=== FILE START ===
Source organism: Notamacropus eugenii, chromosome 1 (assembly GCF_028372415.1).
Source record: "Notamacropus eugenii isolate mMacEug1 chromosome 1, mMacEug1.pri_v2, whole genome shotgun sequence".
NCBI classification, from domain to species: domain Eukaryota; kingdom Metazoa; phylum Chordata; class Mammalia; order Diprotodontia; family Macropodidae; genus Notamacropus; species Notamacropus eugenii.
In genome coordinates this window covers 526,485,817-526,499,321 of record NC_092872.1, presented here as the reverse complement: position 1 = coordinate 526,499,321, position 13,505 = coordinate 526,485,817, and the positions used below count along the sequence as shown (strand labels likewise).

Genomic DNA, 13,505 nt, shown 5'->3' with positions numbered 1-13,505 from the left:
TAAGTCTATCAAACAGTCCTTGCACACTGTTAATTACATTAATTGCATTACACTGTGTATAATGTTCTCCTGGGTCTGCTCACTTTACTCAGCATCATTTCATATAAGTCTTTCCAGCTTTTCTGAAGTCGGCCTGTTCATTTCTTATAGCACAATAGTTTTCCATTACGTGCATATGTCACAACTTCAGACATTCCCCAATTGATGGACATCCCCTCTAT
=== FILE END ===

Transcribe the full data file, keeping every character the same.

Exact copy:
Source organism: Notamacropus eugenii, chromosome 1 (assembly GCF_028372415.1).
Source record: "Notamacropus eugenii isolate mMacEug1 chromosome 1, mMacEug1.pri_v2, whole genome shotgun sequence".
NCBI classification, from domain to species: domain Eukaryota; kingdom Metazoa; phylum Chordata; class Mammalia; order Diprotodontia; family Macropodidae; genus Notamacropus; species Notamacropus eugenii.
In genome coordinates this window covers 526,485,817-526,499,321 of record NC_092872.1, presented here as the reverse complement: position 1 = coordinate 526,499,321, position 13,505 = coordinate 526,485,817, and the positions used below count along the sequence as shown (strand labels likewise).

Genomic DNA, 13,505 nt, shown 5'->3' with positions numbered 1-13,505 from the left:
TAAGTCTATCAAACAGTCCTTGCACACTGTTAATTACATTAATTGCATTACACTGTGTATAATGTTCTCCTGGGTCTGCTCACTTTACTCAGCATCATTTCATATAAGTCTTTCCAGCTTTTCTGAAGTCGGCCTGTTCATTTCTTATAGCACAATAGTTTTCCATTACGTGCATATGTCACAACTTCAGACATTCCCCAATTGATGGACATCCCCTCTAT